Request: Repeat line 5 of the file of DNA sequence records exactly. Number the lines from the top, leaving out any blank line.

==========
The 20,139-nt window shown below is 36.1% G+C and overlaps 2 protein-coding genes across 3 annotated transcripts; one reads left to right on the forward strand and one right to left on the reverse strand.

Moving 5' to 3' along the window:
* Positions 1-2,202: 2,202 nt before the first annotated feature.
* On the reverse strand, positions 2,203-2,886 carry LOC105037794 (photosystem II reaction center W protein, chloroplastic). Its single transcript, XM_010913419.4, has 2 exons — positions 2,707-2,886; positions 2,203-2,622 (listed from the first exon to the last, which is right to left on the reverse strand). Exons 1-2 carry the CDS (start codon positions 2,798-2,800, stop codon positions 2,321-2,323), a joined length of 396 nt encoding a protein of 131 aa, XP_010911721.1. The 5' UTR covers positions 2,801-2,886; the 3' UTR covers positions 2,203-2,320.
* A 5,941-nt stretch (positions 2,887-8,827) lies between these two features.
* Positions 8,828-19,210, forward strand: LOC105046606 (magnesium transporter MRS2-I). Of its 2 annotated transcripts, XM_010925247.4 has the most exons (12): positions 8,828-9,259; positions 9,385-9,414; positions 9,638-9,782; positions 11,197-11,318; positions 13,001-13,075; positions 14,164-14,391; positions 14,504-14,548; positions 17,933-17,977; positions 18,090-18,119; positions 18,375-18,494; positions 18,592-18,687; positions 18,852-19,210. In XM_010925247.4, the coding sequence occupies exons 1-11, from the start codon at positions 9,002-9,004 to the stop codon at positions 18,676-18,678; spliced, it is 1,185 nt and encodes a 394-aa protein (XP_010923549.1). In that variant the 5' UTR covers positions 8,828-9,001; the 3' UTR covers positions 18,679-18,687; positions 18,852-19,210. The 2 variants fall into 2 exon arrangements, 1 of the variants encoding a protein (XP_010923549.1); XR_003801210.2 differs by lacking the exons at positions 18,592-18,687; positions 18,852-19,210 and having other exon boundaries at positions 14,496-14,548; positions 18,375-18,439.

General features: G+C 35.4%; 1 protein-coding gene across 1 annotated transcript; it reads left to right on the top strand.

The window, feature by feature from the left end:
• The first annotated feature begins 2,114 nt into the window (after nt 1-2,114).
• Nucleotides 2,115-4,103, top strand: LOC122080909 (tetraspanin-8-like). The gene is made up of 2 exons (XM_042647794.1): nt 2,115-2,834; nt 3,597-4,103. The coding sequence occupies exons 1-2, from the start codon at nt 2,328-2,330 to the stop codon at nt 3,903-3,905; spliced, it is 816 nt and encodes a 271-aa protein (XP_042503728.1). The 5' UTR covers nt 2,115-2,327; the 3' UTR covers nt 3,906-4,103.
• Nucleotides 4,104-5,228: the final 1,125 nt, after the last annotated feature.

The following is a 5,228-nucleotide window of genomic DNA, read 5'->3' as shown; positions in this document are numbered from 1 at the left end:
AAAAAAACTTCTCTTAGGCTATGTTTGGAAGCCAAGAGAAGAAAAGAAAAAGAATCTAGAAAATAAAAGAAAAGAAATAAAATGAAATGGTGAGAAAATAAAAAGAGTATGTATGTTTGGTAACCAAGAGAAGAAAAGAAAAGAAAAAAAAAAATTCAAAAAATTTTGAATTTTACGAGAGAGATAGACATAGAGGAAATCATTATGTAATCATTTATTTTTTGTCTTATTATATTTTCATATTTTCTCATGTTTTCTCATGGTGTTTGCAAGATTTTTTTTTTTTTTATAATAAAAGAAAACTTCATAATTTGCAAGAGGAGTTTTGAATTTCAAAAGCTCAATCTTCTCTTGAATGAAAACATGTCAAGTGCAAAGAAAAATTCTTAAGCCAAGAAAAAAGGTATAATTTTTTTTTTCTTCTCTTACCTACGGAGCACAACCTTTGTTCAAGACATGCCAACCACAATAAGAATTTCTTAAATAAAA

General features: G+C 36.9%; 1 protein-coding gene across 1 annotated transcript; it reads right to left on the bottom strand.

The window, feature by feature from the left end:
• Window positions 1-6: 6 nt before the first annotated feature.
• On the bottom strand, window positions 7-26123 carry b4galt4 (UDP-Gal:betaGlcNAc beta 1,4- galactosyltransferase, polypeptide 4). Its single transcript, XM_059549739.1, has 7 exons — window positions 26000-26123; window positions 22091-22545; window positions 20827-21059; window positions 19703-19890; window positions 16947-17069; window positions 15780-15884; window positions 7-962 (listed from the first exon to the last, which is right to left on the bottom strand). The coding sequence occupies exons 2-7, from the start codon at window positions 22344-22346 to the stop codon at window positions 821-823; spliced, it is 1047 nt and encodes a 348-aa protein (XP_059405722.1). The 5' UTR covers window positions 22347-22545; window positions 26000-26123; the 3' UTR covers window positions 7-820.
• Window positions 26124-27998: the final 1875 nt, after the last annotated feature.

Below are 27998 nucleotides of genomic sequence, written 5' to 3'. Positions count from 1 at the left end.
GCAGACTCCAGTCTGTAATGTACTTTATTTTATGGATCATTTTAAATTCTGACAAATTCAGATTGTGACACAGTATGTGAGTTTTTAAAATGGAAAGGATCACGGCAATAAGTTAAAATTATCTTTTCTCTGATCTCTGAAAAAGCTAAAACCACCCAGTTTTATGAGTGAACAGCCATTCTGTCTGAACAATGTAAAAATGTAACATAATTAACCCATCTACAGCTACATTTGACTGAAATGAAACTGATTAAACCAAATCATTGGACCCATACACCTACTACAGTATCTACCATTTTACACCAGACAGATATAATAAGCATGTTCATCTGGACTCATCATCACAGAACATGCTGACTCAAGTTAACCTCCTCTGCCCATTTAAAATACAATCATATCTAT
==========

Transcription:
* A 5,941-nt stretch (positions 2,887-8,827) lies between these two features.